Leontyev appeared to be quite happy in Candia. (His Russian biographer Olga Volkogonova called these Leontyev’s “happy years” in her book Konstantin Leontyev.) He wrote several stories and/or essays about his brief time there, displaying a tangible affinity with the people about whom he wrote. Here is how Volkokgonova described his Cretan life:
“There were few pressing affairs at the consulate. Leontyev, who came to the post of Secretary, had almost nothing to do, but he was never bored. He often went for walks, rode on horseback, or made the acquaintance of the locals, all the while reading and writing … Cretan life provided him material […] for “Sketches of Crete” (1866), as well as a charming epistolary story of romantic love between a Greek and a Turk named “Chryso” (1868), the story “Hamid and Manoli” (1869), and the story “Sfakiot” (1877). The days stretched out lazily, but were not tedious. Through the words of the hero of the story “Chryso,” Leontyev says to an imaginary friend: “… If only you knew how pleasant laziness is here <…> What a marvelous place! What name shall I give my heavenly island? A corner of paradise? A garden of gardens? The ornament of the seas?”
In fact, let’s add what Leontyev writes immediately after that (from “Chryso“):
“No! I call it a basket of flowers on the menacing waves of the sea. You must see the local Greek! How clean is his house, how joyful is our Chalepa! The seaside houses are all white and clean. Instead of roofs they have terraces, all covered in green. Here lemons and oranges bloom like fallen snow; and to let you know that this is not theater but real life, someone’s simple, poor laundry hangs drying on the branches…
Ah, my native land! Oh, my precious Crete!”
Volkogonova continues the tale of Leontyev’s Cretan sojourn:
“The Leontyevs lived in the village of Chalepa, in the consular house. Nearby were the consulates of England and France, but rather than communicating with foreign diplomats, Konstantin preferred ethnographical ‘sorties’ out into the traditional villages and towns.
The island was mountainous, and the people cultivated oranges and grapes, made wonderful olive oil and wine, and bred sheep and goats. Leontyev admired the Greeks: Cretan men were almost all tall, wearing bright clothes – with long socks squeezing their tight, strong calves, their broad trousers tied with ribbons, and their unusual fez and jackets – all this lent them poetry and originality in Leontyev’s eyes . The women were dark-eyed, slender and maintained themselves modestly, but with dignity. ‘In my seven months in Chalepa I saw no drunkenness, no dirty, riotous behavior, no fights. When family feuds do take place, they are ashamed of them and they hide them. Husbands do not chase disheveled wives through the streets of the village with whips and sticks. Here you see no smashed faces, and no drunken women. The ideal family is strict, but strict for everyone, not just for the younger ones or for women,’ – he wrote about Cretan life.”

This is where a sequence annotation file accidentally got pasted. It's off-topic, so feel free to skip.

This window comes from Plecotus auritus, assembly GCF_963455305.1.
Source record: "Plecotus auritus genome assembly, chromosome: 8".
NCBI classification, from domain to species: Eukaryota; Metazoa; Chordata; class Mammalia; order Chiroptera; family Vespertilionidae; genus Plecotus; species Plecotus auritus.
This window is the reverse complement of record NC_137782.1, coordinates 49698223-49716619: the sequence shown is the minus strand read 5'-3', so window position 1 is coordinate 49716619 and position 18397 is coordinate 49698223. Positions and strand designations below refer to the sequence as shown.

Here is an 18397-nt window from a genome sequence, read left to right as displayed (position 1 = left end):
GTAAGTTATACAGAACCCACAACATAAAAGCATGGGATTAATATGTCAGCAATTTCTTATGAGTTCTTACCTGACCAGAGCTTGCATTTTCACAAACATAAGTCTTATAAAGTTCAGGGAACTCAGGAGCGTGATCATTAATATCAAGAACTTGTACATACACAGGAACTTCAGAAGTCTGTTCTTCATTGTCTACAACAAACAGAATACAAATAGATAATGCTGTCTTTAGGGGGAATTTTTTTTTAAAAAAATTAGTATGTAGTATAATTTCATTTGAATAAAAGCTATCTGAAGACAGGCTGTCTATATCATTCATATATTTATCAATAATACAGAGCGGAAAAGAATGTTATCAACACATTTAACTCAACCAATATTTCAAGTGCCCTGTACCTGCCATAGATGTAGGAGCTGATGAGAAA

Here is still another of Leontyev’s remarks about Chalepa drawn from the story “Chryzo”:
“You ask what is Chalepa, Chalepa, Chalepa? You don’t know where it is. That’s true, I apologize. It seemed to me that the entire world should know my priceless Chalepa!”
Most of the photos here show street scenes or landscapes similar to something that Leontyev might have encountered on his walks around Chalepa. Three of them – the second in the first block, and the second and fourth below – show the Old Town of Chania (known as Canea in Leontyev’s time), with its prominent fortress walls and lighthouse. I took shots from angles that would approximate something that Leontyev could have seen from the Chalepa heights, looking westward toward Canea/Chania.